This troubling development is not entirely surprising. Even if the transparency movement had some major victories, including the adoption of transparency requirements in the recent European Clinical Trials Regulation, opposition has been mounting. Industry may now employ other regulatory initiatives to fight transparency. The European commission recently released a draft directive aimed at streamlining and strengthening Trade Secret protection in Europe. The European Federation of Pharmaceutical Industries and Associations [EFPIA] jumped already enthusiastically on the occasion, emphasizing the need to protect the “proprietary know-how” of drug development, including in the “clinical trials phase”. In the context of ongoing and largely secret transatlantic trade negotiations between Europe and the United States and Canada, the pharmaceutical industry has also been lobbying hard to strengthen data and IP protection and to include better data protection in the package. EMA now appears to be lending a helping hand.
A crushing setback by any criteria. While it’s tempting to join in the blaming – and I think some of it’s probably justified – this is too big to have been the result of something any of us did or didn’t do. This smacks of behind the scenes wheeling and dealings done by the biggest of guys – industries, governments – not the people out here we all know or know about. The reason I call it a crushing setback is first the obvious, it makes DATA transparency into something other than DATA transparency. But second, however this happened is itself opaque, anything but transparent. I think it’s almost more important to know how this came about than anything else. With back room politics like this in the mix, medicine has left the realm of science altogether…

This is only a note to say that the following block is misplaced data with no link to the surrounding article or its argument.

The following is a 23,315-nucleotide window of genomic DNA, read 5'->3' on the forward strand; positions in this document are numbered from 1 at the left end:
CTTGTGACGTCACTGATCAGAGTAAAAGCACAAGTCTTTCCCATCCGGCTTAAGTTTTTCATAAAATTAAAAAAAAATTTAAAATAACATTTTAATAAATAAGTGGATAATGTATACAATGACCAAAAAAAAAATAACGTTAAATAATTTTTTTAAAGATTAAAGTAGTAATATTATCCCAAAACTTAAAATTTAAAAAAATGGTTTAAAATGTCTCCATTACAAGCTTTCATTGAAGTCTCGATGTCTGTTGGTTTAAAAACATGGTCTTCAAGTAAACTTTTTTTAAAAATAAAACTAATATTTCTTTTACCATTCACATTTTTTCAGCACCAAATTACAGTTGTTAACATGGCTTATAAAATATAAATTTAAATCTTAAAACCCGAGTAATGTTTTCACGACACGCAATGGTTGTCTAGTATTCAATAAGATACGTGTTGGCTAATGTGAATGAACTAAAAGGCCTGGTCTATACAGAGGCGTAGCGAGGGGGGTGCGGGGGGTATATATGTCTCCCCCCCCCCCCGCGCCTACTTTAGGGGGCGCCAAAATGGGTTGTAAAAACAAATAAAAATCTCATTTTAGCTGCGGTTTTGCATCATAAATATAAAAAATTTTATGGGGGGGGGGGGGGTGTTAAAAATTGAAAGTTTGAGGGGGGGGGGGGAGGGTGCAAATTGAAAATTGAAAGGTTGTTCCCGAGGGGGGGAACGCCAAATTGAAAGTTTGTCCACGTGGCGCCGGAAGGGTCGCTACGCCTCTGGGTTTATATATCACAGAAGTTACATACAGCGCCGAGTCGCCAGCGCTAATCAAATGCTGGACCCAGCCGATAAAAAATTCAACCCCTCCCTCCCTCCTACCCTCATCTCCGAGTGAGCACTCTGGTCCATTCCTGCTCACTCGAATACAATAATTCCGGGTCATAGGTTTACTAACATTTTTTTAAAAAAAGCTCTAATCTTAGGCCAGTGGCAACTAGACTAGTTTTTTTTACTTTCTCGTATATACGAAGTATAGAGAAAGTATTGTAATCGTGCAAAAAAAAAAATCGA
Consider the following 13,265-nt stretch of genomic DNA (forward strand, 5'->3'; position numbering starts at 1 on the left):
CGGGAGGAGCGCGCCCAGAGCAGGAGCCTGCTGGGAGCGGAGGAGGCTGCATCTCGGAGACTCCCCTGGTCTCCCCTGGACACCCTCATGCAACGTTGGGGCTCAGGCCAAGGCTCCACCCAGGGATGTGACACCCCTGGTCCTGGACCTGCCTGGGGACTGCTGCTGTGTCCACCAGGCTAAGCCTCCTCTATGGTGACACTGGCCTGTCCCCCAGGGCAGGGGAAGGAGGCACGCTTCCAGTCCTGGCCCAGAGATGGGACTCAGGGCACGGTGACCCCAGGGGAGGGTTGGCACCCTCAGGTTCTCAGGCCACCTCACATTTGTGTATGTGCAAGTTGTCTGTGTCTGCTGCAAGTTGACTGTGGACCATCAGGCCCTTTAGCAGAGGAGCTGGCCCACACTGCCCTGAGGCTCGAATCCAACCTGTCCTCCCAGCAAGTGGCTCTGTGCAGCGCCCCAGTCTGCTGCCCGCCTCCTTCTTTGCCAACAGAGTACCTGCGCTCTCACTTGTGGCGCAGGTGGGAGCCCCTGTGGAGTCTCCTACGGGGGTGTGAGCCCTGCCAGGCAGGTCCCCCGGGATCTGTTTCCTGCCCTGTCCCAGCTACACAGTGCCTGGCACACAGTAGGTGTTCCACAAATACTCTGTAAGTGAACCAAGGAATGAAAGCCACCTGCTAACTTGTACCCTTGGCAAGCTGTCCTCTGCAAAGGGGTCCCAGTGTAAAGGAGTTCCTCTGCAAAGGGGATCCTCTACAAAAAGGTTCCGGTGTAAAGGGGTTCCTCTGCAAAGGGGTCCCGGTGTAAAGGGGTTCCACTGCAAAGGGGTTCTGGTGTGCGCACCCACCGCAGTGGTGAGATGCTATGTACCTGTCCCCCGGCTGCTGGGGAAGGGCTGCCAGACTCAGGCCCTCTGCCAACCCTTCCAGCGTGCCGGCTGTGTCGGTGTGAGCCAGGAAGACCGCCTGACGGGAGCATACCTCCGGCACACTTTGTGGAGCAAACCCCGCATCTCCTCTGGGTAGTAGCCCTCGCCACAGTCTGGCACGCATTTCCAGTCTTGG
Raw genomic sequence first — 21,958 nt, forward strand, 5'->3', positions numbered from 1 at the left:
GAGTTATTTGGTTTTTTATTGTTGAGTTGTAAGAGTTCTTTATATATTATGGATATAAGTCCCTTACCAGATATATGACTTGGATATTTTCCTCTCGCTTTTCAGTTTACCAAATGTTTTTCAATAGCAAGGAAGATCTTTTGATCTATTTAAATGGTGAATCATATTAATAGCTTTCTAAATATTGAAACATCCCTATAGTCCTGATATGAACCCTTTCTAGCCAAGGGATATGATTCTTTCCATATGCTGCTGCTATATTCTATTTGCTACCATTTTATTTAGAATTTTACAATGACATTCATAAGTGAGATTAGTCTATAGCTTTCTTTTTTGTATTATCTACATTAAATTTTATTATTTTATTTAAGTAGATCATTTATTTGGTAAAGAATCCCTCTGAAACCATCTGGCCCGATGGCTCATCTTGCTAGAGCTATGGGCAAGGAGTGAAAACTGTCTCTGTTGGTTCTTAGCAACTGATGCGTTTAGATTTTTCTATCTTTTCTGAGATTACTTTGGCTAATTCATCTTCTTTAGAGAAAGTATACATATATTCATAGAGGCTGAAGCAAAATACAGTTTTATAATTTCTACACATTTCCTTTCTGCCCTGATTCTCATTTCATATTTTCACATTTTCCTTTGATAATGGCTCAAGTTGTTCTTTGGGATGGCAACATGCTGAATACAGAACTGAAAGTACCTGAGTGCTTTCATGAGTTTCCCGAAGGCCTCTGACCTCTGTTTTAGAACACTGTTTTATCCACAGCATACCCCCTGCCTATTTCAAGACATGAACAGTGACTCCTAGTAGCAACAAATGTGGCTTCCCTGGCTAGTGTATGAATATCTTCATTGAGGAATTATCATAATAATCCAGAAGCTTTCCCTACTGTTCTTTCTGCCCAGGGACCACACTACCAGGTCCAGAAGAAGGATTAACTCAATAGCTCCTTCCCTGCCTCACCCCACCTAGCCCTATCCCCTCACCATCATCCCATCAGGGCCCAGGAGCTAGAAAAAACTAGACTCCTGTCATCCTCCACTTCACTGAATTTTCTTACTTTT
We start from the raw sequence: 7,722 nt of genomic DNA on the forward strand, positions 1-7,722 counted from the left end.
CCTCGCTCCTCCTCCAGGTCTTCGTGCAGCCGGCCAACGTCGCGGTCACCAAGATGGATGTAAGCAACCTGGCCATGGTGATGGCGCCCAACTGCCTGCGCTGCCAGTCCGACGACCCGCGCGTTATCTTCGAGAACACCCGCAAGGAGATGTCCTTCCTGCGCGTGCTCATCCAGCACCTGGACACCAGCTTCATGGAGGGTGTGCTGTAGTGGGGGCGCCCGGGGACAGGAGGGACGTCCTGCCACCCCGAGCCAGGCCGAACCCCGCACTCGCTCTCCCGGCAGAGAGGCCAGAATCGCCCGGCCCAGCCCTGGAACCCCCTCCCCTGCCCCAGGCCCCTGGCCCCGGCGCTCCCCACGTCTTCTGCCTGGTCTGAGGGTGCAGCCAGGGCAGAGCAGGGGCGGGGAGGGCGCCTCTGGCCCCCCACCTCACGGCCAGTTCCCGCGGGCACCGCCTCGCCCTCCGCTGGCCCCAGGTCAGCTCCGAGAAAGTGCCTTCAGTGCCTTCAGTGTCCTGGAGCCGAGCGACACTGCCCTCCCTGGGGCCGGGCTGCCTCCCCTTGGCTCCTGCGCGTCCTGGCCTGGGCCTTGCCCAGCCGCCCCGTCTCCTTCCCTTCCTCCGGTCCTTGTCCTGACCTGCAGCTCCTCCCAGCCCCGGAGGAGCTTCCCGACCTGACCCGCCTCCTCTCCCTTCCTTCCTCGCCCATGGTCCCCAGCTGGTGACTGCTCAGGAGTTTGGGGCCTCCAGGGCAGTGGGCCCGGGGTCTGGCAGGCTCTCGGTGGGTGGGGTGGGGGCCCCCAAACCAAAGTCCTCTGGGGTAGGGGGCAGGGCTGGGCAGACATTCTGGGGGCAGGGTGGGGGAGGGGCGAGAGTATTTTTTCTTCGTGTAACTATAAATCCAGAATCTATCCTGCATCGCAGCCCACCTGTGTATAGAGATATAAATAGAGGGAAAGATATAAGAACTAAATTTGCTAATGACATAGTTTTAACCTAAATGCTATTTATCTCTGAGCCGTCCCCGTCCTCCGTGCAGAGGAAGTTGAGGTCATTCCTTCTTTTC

May 31, 2014 | 7:26 PM

    If they want to protect the data, then their conclusions from it should be given no merit. I don’t see any other way to stop this crazy train but to publicly fund all testing for pharmaceuticals and to consider information from drug companies totally worthless and suspect. The best predictor of future behavior is past behavior, except when it comes to people having a reaction to a drug that causes them to behave in a way that is completely out of character for them or that interferes with their ability to learn from mistakes or to feel life enough to act in accordance to it.